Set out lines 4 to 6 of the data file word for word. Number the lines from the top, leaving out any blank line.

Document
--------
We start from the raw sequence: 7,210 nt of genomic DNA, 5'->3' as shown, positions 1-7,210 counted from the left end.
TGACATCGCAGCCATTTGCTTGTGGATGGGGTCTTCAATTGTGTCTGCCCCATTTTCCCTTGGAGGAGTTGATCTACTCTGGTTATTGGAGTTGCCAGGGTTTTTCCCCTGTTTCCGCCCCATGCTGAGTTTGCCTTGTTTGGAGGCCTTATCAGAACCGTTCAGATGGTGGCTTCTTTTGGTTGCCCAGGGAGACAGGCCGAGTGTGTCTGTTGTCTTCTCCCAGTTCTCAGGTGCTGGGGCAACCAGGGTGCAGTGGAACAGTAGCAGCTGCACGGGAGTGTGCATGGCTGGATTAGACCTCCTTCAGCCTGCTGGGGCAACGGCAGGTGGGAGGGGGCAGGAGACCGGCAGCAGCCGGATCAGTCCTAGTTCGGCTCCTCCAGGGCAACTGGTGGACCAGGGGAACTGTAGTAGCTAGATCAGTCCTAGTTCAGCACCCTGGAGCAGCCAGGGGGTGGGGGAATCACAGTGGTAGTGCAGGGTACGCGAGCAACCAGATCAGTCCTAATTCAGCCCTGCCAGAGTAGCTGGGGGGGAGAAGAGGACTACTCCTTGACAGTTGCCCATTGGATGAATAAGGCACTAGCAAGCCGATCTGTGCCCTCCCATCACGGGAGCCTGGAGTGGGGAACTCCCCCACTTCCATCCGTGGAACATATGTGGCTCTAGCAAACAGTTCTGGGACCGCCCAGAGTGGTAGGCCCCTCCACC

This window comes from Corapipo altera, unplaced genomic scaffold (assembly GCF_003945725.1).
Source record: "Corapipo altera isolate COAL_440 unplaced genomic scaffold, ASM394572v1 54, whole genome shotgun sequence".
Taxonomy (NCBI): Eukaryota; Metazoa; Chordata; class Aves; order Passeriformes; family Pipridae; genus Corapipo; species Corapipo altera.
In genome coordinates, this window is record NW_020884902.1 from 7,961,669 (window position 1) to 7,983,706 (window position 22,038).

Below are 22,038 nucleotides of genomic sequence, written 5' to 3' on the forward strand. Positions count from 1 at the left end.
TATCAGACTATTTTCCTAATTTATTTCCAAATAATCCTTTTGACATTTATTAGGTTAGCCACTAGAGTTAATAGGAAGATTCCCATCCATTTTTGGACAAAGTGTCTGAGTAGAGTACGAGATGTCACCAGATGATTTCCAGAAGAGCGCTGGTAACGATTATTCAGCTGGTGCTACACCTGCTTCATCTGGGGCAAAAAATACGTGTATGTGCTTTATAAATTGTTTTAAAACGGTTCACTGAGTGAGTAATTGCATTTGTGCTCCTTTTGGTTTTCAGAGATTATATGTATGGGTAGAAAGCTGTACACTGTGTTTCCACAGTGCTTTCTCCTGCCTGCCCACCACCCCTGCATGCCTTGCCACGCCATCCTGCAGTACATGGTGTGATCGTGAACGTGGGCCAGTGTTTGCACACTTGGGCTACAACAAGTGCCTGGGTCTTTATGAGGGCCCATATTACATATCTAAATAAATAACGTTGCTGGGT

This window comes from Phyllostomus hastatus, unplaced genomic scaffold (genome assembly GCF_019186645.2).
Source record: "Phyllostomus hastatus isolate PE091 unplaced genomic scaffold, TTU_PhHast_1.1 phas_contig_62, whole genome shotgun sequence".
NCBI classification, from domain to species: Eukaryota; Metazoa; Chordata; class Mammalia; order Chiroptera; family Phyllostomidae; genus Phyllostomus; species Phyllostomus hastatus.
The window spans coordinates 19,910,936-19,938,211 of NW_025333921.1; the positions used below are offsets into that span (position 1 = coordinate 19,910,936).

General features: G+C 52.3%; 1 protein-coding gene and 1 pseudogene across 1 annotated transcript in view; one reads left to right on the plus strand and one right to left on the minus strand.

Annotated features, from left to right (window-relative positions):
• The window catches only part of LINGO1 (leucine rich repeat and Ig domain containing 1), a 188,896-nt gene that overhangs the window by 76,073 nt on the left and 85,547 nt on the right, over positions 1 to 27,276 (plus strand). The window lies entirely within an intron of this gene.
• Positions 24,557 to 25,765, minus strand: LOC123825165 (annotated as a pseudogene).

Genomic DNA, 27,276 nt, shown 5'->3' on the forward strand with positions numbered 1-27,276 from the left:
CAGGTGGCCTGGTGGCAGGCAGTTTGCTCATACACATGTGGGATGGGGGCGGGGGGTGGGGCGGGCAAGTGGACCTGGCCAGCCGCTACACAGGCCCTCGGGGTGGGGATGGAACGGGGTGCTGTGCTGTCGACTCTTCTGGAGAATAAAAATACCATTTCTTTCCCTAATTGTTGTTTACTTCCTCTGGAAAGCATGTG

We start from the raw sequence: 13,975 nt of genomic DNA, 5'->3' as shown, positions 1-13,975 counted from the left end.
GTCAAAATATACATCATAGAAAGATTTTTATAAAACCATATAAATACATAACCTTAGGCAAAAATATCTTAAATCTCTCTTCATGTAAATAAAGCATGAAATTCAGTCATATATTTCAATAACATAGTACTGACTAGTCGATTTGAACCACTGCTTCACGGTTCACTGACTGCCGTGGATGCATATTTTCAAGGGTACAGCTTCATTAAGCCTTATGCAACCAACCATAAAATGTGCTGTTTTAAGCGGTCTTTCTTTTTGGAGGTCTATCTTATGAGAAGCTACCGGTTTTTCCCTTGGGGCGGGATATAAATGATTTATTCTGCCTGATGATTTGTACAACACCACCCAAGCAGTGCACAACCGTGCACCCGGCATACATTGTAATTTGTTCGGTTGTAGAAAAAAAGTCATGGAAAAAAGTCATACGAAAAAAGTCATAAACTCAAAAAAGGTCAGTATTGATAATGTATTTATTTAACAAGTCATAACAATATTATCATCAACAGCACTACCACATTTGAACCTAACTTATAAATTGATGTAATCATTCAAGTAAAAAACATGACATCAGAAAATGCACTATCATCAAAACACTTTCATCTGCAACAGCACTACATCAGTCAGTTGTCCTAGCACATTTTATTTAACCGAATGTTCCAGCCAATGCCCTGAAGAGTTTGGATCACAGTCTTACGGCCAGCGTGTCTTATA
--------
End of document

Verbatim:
Source record: "Corapipo altera isolate COAL_440 unplaced genomic scaffold, ASM394572v1 54, whole genome shotgun sequence".
Taxonomy (NCBI): Eukaryota; Metazoa; Chordata; class Aves; order Passeriformes; family Pipridae; genus Corapipo; species Corapipo altera.
In genome coordinates, this window is record NW_020884902.1 from 7,961,669 (window position 1) to 7,983,706 (window position 22,038).